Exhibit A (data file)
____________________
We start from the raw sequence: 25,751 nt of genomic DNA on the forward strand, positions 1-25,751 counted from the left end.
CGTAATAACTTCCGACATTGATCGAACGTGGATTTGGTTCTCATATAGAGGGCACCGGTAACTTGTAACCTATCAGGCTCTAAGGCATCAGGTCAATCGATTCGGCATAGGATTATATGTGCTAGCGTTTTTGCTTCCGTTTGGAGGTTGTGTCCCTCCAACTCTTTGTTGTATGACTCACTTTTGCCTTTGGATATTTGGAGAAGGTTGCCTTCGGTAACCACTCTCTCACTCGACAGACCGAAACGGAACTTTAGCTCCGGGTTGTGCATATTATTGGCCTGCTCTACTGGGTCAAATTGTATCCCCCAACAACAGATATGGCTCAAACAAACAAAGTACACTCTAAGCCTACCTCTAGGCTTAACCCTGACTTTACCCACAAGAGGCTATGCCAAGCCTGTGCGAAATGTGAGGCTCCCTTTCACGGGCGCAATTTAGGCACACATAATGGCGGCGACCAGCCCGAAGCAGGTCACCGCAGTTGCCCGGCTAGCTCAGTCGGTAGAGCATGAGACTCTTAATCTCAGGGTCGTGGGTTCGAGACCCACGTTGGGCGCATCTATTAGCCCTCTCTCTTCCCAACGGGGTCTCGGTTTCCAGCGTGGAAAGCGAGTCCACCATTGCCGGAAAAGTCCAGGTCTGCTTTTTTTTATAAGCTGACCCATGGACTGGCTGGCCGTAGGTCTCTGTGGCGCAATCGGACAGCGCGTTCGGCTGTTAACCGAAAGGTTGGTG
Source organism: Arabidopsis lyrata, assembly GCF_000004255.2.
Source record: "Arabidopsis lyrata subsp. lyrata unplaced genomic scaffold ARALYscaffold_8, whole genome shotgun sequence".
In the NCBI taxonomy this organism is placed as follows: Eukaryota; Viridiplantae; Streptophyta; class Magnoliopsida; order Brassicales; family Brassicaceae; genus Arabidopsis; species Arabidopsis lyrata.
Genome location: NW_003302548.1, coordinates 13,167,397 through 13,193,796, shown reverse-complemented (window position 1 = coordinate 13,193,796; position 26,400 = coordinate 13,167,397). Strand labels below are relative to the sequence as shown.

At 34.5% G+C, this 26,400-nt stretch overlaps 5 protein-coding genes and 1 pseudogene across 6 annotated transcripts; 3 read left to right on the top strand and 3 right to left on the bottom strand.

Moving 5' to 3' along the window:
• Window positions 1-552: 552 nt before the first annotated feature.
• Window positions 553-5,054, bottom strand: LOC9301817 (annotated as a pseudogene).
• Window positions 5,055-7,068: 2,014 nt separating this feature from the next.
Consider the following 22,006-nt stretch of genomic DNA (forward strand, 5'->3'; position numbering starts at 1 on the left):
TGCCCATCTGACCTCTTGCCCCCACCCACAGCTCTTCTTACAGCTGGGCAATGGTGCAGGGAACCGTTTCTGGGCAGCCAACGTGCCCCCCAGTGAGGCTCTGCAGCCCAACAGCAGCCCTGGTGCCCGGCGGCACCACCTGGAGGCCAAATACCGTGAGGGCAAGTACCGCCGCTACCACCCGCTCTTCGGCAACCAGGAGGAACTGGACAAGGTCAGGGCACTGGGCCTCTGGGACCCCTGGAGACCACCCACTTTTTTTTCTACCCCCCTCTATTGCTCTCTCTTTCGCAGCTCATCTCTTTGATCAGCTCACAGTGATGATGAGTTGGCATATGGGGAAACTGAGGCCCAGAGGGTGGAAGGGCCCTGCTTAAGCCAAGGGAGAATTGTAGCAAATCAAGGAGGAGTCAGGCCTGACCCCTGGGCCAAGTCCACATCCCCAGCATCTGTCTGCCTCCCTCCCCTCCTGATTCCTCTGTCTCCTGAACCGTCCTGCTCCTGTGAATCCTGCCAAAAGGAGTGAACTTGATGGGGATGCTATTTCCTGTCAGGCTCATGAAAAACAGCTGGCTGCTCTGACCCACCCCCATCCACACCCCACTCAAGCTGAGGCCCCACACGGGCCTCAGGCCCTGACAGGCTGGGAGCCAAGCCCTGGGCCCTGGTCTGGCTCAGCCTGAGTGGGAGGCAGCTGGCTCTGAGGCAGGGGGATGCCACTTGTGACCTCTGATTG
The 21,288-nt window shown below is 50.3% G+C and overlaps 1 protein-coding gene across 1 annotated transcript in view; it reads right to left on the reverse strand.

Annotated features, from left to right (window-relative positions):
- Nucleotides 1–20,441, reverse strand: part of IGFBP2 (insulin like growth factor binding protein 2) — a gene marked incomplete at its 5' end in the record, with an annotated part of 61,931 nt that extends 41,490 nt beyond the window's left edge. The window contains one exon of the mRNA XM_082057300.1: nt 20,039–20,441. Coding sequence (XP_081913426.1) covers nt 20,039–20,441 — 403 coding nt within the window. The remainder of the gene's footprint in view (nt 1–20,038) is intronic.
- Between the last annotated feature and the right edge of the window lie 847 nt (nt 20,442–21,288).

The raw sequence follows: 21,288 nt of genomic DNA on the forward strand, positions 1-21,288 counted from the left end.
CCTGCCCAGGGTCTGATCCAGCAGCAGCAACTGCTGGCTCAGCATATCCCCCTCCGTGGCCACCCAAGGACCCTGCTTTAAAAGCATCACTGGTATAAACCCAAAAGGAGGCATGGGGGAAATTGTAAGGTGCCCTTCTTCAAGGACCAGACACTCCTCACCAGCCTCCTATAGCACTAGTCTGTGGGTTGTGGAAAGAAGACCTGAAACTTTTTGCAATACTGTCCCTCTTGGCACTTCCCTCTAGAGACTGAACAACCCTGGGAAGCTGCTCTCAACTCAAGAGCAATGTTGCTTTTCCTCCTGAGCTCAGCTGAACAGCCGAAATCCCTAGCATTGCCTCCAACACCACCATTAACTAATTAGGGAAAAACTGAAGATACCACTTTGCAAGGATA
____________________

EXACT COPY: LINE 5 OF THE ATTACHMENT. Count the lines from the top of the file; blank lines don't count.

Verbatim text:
In the NCBI taxonomy this organism is placed as follows: Eukaryota; Viridiplantae; Streptophyta; class Magnoliopsida; order Brassicales; family Brassicaceae; genus Arabidopsis; species Arabidopsis lyrata.